No joy. Camera broked. He went to get another. Got that one out to test it, and it wouldn't initialize correctly. The lens mechanism was jammed or some such right out of the box. He went to check the inventory, but that was the last one they had in stock. I allowed him to steer us over to the camera display to see if we could find an acceptable substitute, but I was pretty picky, finding nit-noid fault with everything he suggested.
With great sadness I told him that I wanted a refund for everything. He was sad too, and apologized to Mookie because now she wouldn't have a camera.
That's when I let him know that a rival chain had an upgraded model on sale, and that we were headed right on over to pick one up.
Memory cards? No, refund those too, because rival chain had 'em for the same price, plus a rebate.
Hanging up on this customer cost them a sale this time, and we won't be going back. I hope that jackass got his jollies doing it, because the last laugh will be mine. I've made it clear to corporate that, as a professional who deals with customer service every day, I know that pulling a stunt like that is a firing offense. I want that nitwit terminated.
(this post sponsored by the apostrophe!)
Lot's been happening around the ol' homestead. In no particular order:
1. Mookie is home from school for a week or so. Then she jets off to London for her theater junket. We shall have a house full of college girls staying over on Tuesday night before they leave. I have already been warned.
2. My wife and Mookie went out yesterday and bought a new digital camera for the trip. They already knew what model they wanted, but the knucklehead who worked there would not let them see the box ("I have to personally carry it up front to the register"). He also sold them the wrong media cards, which my wife would have realized if she'd have been able to read the box. So as annoying as it is having to go back there to exchange the memory cards, when my wife called to complain about it, the department manager copped an attitude, started mouthing off and then hung up on her.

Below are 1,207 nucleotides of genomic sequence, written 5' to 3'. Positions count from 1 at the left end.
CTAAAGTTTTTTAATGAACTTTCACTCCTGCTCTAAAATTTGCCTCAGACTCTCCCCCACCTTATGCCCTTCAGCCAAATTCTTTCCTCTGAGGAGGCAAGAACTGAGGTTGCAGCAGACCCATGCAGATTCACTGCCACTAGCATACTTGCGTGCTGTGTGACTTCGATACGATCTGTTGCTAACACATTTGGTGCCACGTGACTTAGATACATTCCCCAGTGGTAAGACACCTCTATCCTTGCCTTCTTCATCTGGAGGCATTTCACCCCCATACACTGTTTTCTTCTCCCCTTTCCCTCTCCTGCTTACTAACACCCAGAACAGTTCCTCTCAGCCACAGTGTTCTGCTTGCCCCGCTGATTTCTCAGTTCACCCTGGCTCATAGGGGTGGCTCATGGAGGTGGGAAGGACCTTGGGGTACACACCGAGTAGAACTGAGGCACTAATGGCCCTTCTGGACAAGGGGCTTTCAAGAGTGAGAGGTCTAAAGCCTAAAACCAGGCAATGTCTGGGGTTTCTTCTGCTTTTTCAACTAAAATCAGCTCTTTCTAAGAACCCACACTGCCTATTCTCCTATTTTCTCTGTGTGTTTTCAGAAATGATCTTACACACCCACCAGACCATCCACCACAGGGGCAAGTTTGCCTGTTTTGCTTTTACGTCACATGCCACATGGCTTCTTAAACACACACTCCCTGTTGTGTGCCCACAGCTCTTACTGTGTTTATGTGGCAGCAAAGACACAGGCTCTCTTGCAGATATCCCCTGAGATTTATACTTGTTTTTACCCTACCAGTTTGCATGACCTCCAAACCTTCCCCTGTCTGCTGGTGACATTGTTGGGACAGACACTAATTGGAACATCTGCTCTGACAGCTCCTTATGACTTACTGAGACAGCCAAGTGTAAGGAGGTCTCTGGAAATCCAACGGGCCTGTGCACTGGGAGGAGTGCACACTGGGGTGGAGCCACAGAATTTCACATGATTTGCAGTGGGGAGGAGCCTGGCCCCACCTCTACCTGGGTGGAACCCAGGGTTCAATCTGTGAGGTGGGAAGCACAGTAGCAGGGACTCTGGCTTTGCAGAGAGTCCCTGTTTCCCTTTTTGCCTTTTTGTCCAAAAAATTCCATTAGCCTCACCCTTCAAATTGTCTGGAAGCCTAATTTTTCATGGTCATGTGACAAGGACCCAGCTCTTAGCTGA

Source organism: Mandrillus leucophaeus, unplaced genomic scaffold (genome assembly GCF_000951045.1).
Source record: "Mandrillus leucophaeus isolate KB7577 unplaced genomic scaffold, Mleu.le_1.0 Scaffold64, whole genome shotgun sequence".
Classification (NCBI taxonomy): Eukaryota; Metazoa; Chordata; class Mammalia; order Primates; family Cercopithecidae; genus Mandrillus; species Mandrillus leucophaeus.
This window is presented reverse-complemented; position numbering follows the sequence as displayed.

Bad move. Now they have to deal with me. And I've already got corporate's customer service number and a whole evening worth of stewing built up. In fact, I think we might check to see if that camera is available at another store. With luck, Mookie gets her camera, the first store loses the sale (and if the Gods are smiling, chucklehead works on commision), plus I get to be a condescending jerk while I deal with the mental defectives at the original place. Believe me, if I see the salesguy who made the first screw up, he will be referred to as "that idiot" frequently and to his face.
Mistakes happen. This one could have and should have been prevented. And their version of "customer service" made what should have been a minor thing into a huge deal to me. It's personal.